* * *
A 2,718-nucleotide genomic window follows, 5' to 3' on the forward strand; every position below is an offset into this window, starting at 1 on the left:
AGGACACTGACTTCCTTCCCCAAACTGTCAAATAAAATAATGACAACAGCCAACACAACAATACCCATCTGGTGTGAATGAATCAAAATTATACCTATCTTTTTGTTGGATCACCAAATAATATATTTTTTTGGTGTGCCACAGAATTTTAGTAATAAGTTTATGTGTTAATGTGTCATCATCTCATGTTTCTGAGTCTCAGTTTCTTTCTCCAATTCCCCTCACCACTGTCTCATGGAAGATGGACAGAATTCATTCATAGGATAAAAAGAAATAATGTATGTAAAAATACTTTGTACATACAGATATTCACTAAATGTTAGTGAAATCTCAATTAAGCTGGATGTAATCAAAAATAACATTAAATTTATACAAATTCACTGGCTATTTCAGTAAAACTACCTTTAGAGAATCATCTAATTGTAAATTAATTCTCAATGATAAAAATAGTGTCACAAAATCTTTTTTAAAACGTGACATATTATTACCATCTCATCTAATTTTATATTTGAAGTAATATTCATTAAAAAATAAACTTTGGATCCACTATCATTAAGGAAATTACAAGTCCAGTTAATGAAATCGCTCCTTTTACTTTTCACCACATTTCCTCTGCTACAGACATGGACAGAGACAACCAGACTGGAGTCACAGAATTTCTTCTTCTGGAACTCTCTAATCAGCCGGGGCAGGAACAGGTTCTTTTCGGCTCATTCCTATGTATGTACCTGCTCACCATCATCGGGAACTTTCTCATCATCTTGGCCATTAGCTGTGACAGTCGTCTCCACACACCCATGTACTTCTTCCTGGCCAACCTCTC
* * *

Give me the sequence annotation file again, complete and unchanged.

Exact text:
A 2,718-nucleotide genomic window follows, 5' to 3' on the forward strand; every position below is an offset into this window, starting at 1 on the left:
AGGACACTGACTTCCTTCCCCAAACTGTCAAATAAAATAATGACAACAGCCAACACAACAATACCCATCTGGTGTGAATGAATCAAAATTATACCTATCTTTTTGTTGGATCACCAAATAATATATTTTTTTGGTGTGCCACAGAATTTTAGTAATAAGTTTATGTGTTAATGTGTCATCATCTCATGTTTCTGAGTCTCAGTTTCTTTCTCCAATTCCCCTCACCACTGTCTCATGGAAGATGGACAGAATTCATTCATAGGATAAAAAGAAATAATGTATGTAAAAATACTTTGTACATACAGATATTCACTAAATGTTAGTGAAATCTCAATTAAGCTGGATGTAATCAAAAATAACATTAAATTTATACAAATTCACTGGCTATTTCAGTAAAACTACCTTTAGAGAATCATCTAATTGTAAATTAATTCTCAATGATAAAAATAGTGTCACAAAATCTTTTTTAAAACGTGACATATTATTACCATCTCATCTAATTTTATATTTGAAGTAATATTCATTAAAAAATAAACTTTGGATCCACTATCATTAAGGAAATTACAAGTCCAGTTAATGAAATCGCTCCTTTTACTTTTCACCACATTTCCTCTGCTACAGACATGGACAGAGACAACCAGACTGGAGTCACAGAATTTCTTCTTCTGGAACTCTCTAATCAGCCGGGGCAGGAACAGGTTCTTTTCGGCTCATTCCTATGTATGTACCTGCTCACCATCATCGGGAACTTTCTCATCATCTTGGCCATTAGCTGTGACAGTCGTCTCCACACACCCATGTACTTCTTCCTGGCCAACCTCTC